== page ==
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Hi All,

I have a quick question and I feel I should know the answer but for the life of me I can't find the solution.

I've been playing with a new prototype and I wanted to use some of the Codea transform management functions to position items on the screen. For instance I have a small circle ('ship") orbiting a central "planet" and instead of all the fiddly 2D transforms in Lua I simply do the following

```
translate(cx,cy) -- centre of the screen
rotate(angle)
ellipse(radius,0,width)
```

Then all I do is update angle each frame and bingo, nice easy rotation around a point, however the next stage is on a touch event fire off a "bullet" from the circles current position to the touch location.

Now if I'd rotated the ship by hand I'd know the screen space coords to start the bullet from (it'd be the point I drew the ship at), but using the inbuilt transforms is it possible to get the final 2D screen position or do I still need to do the transform it long hand.

## Comments

Well since e ellipse will always be at coordinates (0,0) (because of the translate) with this code, the bullet just needs made at (0,0) to be at the location of the ellipse, if that's what you are asking.

Actually the ellipse is at (radius,0) - edited the OP

I can see why you'd think that - but before I draw the ellipse I push the matrix and then change the translate, do the rotate and then pop the matrix ready for the next object to render.

If I just used the coord then the rotation for the ellipse would continue to effect the bullet and it wouldn't fly straight

Another way to think of it - is that the ship is operating in it's own little world coord system and the bullet would be in the screen coord system, when the ship is drawn Codea handles the translation into screen coords - I'd like to be able to grab those values if possible.

Ah, seem I didn't know exactly what you wanted done, but I think I get it now

The best way to do it would be to take off the translation and rotation and find the exact location of the ellipse using sin and cos, then putting the bullet there.

Then to move to the bullets new location:

And always remember that rotate() takes degrees and math.sin and math.cos take radians. The code above converts it to radians to do the math and leaves it in degrees for the rotations

You would still need to rotate after translating, if the bullet needs to be pointed at its target

@Monkeyman32123 - Hmmm, looks like I was right in the first case, I was hoping to avoid having to redo the 2D geom in Lua - I thought it'd be cleaner and more efficient to use the native functionality but I guess if I'm doing the geom anyway I might as well position the ellipse myself.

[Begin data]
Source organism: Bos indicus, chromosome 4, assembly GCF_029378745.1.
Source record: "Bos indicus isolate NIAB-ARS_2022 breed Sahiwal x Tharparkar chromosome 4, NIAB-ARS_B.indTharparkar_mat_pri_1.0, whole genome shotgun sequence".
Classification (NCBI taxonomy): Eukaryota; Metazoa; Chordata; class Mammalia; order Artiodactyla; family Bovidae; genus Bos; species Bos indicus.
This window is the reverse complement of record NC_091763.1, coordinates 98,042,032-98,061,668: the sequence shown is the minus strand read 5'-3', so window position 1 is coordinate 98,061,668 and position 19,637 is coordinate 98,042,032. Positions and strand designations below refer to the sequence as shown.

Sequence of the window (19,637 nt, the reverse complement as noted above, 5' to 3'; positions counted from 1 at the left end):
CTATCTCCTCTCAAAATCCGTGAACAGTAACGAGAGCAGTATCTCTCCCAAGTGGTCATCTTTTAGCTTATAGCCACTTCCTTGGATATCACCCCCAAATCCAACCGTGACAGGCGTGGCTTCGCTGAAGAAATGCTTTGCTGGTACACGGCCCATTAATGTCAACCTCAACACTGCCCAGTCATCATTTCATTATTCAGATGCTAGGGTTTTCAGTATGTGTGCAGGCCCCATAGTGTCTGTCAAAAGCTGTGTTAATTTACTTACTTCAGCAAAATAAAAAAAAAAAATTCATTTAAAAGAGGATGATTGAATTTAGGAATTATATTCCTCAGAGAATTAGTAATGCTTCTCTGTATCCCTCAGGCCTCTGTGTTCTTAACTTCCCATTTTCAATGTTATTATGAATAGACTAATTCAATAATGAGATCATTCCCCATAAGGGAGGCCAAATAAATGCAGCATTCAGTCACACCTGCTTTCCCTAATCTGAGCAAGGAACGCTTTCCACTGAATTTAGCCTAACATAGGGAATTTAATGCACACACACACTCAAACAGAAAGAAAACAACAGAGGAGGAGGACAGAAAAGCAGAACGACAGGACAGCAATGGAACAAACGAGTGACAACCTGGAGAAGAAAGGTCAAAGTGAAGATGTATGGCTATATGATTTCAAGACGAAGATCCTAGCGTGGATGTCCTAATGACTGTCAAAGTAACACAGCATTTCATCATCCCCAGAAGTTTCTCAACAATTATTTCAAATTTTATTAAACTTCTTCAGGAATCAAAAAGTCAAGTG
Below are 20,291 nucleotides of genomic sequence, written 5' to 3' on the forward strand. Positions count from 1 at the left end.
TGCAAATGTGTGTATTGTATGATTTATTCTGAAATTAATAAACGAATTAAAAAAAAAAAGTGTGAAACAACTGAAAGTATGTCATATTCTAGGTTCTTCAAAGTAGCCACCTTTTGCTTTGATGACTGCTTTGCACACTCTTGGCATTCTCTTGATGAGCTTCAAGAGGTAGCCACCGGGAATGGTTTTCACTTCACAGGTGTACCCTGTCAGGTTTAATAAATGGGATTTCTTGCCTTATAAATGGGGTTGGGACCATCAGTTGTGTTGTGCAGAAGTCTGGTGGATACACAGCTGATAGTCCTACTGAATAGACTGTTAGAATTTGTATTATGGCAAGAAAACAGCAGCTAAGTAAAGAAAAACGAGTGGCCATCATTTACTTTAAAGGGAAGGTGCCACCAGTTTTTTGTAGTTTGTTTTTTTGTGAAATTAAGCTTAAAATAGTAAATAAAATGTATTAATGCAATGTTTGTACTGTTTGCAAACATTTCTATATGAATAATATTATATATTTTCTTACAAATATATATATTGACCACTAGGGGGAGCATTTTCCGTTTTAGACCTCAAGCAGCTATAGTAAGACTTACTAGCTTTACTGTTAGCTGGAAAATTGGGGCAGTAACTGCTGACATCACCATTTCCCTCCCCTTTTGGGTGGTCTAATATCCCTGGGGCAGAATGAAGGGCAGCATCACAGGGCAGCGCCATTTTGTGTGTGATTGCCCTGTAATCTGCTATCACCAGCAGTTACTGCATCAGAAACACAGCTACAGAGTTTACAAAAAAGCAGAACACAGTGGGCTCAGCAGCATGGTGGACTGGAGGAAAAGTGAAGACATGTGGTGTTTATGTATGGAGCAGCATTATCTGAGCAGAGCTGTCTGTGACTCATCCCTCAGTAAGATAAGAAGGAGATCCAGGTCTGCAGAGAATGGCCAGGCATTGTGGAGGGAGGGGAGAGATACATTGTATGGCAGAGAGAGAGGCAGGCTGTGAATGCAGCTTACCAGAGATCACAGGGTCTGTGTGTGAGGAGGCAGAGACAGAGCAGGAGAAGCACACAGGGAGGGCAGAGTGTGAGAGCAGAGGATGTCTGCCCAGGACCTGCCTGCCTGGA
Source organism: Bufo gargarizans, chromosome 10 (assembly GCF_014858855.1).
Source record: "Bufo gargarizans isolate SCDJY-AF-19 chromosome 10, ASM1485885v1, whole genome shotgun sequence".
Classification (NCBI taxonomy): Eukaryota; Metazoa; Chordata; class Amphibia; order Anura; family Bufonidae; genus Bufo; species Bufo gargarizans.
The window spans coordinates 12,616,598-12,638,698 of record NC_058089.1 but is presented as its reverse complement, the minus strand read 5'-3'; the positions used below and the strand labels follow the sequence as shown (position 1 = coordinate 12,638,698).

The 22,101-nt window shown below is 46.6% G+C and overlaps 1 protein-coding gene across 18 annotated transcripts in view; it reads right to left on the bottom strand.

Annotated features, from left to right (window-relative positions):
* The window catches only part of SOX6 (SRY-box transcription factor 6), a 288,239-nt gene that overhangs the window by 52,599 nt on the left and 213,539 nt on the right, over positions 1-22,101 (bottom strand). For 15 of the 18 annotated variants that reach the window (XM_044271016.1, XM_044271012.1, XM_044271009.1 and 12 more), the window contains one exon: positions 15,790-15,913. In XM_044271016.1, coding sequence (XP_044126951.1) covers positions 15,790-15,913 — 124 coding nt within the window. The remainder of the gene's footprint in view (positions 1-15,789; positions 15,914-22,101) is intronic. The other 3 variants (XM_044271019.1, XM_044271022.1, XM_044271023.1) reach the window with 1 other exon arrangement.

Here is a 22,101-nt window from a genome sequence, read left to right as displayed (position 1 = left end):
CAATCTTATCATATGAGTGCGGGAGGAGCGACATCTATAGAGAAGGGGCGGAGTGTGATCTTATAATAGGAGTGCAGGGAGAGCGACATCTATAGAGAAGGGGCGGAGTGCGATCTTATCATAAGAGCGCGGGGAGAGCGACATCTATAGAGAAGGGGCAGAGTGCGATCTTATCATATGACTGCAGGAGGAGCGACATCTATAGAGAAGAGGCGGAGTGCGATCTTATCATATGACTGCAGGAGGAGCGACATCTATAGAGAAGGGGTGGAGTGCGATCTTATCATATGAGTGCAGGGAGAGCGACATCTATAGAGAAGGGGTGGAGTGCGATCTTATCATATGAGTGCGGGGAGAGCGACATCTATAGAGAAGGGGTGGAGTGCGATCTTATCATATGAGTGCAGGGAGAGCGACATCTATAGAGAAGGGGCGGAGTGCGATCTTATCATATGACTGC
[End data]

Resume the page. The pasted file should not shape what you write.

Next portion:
@TechDojo perhaps there is a way, but I'm no mathematician, and I cannot help you there, unfortunately. geometry is quite painful at times, I agree.

@Ignatz, oh, yes, thank you for the correction

@TechDojo, unfortunately you'll have to get used to it, if you expect to program graphics.

@TechDojo Here's an example of what I think you're after.

EDIT: Added code to remove the bullet from the table when it goes off screen.

Thanks guys for all the help, @dave1707 that's a great demo thanks, it's pretty much what I'd already got - however in mine I couldn't see the benefit of using the translate and rotate functions if I'd already worked out the coords as it's just being repeated.

@Ignatz I'm well used to the maths behind this - I've been programming graphics for years

I was hoping that there might be back door way of getting the values back from Codea but that's obviously not possible. However I'm sure many people will benefit from dave1707's example.

@TechDojo I think you're looking for a way to read back the transformation matrix. If so, what you want is

`modelMatrix()`

. With no argument this returns the current model matrix. (You might also need`viewMatrix()`

and`projectionMatrix()`

which return the view and projection matrices respectively, but I think that just`modelMatrix()`

will do for you.) This is actually a 4x4 matrix as we're working with 3-dimensional homogeneous coordinates so need a 4-vector to represent a point in space, but you can read off the required transformation from it quite easily.I'm not on my iPad at the moment so don't want to post some code that might be wrong. If you're used to the maths you should be okay (though be warned that the matrix is the transpose of what mathematicians would normally use). It might be at the wrong level for you, but you might find my write-up on matrices of some use.

@LoopSpace - I think that's exactly what I was looking for. I'll give it a shot later, thanks.

I knew there'd be some little ninja trick somewhere